suaded, will have a quite contrary effect, and go near to make him smile.

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He would have us believe, p. 4, that Dr. Waterland" does not at all understand what is a funda"mental doctrine of religion." To make us amends, however, he undertakes to tell us. "In natural religion," says he, "there is no fundamental doctrine "or article, but which is clearly evident and de"monstrable by reason :-therefore, in natural religion there is but one fundamental article." But why so, sir? Is there but one article in natural religion which is clearly evident and demonstrable by reason? Yes, says he, "the belief of the existence of "God," (which is one article,) " and his providential government of the world," (which is another,) " and worshipping him under the expectation of a judgment to come," (which is a third,) "is the "sum and substance of natural religion." And therefore in natural religion there is but one fundamental article. Q. E. D.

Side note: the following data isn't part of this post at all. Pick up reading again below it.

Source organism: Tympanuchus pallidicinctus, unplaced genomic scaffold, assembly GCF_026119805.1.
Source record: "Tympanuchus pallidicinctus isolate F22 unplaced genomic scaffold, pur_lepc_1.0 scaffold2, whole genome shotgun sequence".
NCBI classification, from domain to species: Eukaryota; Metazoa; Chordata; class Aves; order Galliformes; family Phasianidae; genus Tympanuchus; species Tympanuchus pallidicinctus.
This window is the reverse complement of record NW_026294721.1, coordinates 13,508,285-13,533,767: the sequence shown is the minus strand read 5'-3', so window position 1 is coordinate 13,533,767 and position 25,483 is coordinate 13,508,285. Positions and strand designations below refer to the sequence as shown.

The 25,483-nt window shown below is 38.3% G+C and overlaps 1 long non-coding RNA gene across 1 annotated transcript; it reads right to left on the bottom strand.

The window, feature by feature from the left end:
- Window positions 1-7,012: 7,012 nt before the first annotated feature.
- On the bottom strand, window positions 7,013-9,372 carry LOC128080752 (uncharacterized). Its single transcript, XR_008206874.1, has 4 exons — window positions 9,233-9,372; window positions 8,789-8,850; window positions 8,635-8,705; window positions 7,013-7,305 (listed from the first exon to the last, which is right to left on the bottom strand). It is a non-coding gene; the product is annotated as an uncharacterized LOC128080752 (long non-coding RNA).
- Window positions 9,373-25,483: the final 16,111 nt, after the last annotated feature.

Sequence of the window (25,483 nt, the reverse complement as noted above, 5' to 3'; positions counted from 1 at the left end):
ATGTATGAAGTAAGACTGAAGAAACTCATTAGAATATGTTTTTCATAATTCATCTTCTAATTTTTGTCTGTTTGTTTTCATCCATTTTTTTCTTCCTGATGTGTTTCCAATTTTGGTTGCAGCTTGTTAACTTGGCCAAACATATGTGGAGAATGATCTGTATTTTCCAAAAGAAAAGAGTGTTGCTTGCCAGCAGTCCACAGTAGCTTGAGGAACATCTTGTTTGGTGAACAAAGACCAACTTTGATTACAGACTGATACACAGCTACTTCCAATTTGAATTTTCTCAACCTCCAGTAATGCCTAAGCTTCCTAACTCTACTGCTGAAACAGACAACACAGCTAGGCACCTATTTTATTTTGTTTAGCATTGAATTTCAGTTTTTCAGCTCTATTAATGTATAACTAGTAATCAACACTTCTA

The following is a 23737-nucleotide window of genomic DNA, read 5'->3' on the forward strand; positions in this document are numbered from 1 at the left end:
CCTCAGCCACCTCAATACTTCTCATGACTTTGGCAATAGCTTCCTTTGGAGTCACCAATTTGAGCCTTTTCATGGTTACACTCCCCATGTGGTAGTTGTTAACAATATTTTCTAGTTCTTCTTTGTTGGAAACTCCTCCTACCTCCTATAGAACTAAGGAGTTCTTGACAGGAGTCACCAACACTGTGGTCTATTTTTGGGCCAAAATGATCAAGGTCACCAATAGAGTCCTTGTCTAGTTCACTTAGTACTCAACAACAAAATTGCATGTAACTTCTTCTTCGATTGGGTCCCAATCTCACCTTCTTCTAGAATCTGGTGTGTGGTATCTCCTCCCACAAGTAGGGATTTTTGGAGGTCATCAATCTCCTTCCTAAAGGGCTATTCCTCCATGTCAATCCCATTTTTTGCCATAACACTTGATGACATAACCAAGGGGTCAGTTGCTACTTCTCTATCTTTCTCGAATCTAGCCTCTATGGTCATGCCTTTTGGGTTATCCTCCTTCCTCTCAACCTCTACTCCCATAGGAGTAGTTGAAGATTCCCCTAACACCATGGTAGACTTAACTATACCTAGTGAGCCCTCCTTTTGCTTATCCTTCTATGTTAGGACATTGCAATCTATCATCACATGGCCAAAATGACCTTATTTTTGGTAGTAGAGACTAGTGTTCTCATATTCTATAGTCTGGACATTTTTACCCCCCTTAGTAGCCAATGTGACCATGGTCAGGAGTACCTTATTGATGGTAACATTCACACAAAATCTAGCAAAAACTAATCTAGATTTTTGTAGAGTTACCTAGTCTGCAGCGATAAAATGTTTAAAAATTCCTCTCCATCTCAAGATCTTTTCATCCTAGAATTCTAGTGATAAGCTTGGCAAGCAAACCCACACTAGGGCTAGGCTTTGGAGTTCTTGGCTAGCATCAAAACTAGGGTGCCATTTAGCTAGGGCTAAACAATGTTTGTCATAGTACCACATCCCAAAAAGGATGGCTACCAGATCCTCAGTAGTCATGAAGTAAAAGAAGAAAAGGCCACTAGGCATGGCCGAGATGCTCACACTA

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With regard to revealed religion he is a little more liberal, and, p. 4, allows two fundamental articles, "thus declared," says he, "by our Saviour "himself; This is life eternal, that they may know "thee (the Father) the only true God, and Jesus "Christ whom thou hast sent. John xvii. 3." But need we then believe nothing else, and are no articles but these two necessary? Yes, says our author, in these all others are included. "In the mis"sion of Christ, and his being Mediator, is con"tained and included, not only the belief of his "death, resurrection, and ascension,-but also-the "mission of the Holy Ghost, and belief in him."

e P. 5.